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South Salt Lake Journal

New ‘all-abilities’ park honors mother-daughter volunteer team

Jan 26, 2021 02:41PM ● By Bill Hardesty

Part of the Hedra showing some of the various activities available at Bickley Park. (Bill Hardesty/City Journals)

By Bill Hardesty | [email protected]

South Salt Lake continues to show its desire for inclusion with the new Bickley Park that opened Dec. 24, 2020. The park, located on the north side of the Columbus Center (2531 S. 500 East), has a unique purpose of welcoming kids of all ages, abilities and backgrounds.

“Our city has always had a diverse population—not just cultural and economic, but also people with different abilities,” Sharen Hauri, Urban Design director, said. “We are very proud of this history, and our city’s Equity Committee really got involved in the park design to make sure we did a deep dive on how the park could appeal to a diverse group and just as importantly, encourage them to play together. Many of the elements need a partner to play with—time to make a new friend!”

The property was purchased from Mabel Todd’s family in 2017 for $500,000. The city spent about $650,000 on building the park.

“The city has talked about adding a park to the Columbus Center since we bought it 20 years ago. We are so grateful to the Todd family for working with us to make this possible. We also were so honored to name it after Ida and Laurie Bickley, city residents and volunteers, who embody the ‘play for all’ spirit. We hope it was worth the wait,” Hauri said.

All-abilities park

The most prominent feature of the new park is a large geometric-shaped structure filled with various activities for kids. Multiple entry points allow children to experience discovery and fun on the structure. All the items, including a slide, rope walk and numerous ways to climb or sit and enjoy the environment’s tactile sensations, are designed around four development benefits: sensory, motor skills, cognitive skills and social/emotional skills.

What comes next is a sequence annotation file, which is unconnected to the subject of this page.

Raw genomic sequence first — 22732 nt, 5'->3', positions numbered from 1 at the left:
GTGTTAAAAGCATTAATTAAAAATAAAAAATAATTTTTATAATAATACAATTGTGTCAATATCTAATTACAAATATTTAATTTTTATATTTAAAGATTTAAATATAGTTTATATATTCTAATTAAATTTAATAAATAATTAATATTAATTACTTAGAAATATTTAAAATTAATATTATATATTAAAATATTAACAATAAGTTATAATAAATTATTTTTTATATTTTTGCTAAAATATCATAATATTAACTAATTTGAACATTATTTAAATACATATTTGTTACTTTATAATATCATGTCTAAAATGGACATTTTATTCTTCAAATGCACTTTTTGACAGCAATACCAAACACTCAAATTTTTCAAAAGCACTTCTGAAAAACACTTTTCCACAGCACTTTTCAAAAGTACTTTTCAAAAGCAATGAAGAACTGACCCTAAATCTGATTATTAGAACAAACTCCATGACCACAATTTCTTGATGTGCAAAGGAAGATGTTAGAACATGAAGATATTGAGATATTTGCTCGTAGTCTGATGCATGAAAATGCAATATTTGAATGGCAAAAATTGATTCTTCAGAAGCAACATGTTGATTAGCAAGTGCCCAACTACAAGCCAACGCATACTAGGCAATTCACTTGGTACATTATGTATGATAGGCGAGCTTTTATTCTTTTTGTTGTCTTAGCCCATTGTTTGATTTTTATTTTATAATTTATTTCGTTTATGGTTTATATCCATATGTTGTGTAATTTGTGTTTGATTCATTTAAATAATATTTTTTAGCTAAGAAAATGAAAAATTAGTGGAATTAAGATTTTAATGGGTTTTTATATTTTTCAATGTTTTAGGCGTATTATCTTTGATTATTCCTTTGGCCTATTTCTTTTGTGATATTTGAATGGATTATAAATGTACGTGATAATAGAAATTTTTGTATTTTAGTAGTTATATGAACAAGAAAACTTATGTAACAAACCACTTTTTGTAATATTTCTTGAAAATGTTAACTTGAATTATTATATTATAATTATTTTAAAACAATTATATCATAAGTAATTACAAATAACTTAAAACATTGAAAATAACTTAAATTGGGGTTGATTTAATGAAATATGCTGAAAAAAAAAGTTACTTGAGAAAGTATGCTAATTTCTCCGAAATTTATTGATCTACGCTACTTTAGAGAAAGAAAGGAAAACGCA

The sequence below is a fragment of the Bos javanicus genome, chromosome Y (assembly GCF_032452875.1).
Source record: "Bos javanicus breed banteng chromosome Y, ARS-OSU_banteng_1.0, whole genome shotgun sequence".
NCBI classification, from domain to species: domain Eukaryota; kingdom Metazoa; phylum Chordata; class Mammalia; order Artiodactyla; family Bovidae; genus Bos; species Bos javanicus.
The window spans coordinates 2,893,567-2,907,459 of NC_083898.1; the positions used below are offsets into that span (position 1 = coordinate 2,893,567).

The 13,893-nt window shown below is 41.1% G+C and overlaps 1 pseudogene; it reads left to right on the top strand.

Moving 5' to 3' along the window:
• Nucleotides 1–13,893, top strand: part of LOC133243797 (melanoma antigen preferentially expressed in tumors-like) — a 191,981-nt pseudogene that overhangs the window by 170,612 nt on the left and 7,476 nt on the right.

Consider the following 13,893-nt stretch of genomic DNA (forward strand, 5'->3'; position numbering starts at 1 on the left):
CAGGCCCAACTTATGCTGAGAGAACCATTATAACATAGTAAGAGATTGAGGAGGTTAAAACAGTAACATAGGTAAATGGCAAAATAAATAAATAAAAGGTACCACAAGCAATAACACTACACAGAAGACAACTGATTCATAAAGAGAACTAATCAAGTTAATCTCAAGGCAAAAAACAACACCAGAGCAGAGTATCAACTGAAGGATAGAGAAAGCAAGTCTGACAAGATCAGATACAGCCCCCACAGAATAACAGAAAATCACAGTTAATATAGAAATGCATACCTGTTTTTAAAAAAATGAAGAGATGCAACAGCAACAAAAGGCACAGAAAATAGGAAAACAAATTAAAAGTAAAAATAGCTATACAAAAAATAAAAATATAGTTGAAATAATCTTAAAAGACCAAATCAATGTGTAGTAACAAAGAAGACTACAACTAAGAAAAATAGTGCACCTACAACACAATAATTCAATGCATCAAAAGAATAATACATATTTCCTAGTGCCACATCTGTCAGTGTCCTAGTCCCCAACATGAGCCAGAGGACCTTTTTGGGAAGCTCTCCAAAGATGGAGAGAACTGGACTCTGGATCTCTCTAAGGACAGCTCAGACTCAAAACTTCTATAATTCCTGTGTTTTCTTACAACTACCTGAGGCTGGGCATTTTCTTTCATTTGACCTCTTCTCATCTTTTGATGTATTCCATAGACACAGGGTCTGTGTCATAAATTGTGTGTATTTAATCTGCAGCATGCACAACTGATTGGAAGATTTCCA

“We thought a lot about how to get parents and grandparents playing too, and not just sitting on the sidelines. But the most unique item of all is the Hedra playground by Landscape Structures,” Hauri said. “It almost looks like a spaceship landed there, and you get to figure out how to get inside it. The Hedra has so many nooks and crannies to climb into, onto and through. It is a great place to play hide-and-seek and king of the hill. And we felt it was the most ADA accessible playground out there today.”

Another imposing structure is the Global Motion Spinner. The Spinner is a two-level structure that allows children to sit inside or hang on the outside. According to Landscape Structures, “A patented progressive resistance makes it easy to turn the Global Motion at slower speeds and prevents it from being turned too quickly, providing a fun and challenging experience while still feeling safe and in control.”

Landscape Structures’ We-saw is another unique feature. It is an updated version of the traditional seesaw. The We-saw is wheelchair accessible. It has scooped seats and a gentle rocking motion allowing kids of all ages and abilities to use it.

Every park needs swings. Besides the traditional swing, there is a friendship swing. This swing allows two kids to swing facing each other or enables a parent or grandparent to swing with a child. There is also a molded bucket seat with a harness allowing children with limited upper body strength to swing.

The park also has a metallophone and a drum set for everyone to explore the power of rhythm and enjoy making music.

Another exciting aspect of the playground is the playing surface. It is bouncy, providing a more comfortable surface to roll or walk across. It also reduces the chances of serious injury.

“This is a rubberized fall surface, which is the safest surface and the most accessible. It is also the most expensive, so this is used on less than half of playgrounds built today,” Hauri said. “We have a similar surface on two recently built fitness courses in the city, but those are covered with artificial turf instead of the topcoat of rubber.”

Ida and Laurie Bickley

On Dec. 9, the South Salt Lake City Council unanimously approved a resolution to name the newest city park after Ida and Laurie Bickley. Ida and Laurie are a mother-daughter volunteer team. Ida is 94, and Laurie has Down syndrome. Together they volunteered at the Columbus Branch Library three days a week for 14 years until it closed in November of last year. 

Laurie significantly brightens the patron’s days with her smile. Together they would organize bookshelves and prepare for library events.

“We are honored to mark the impact of ordinary citizens on our City’s history, fabric and community,” the SSL website stated.

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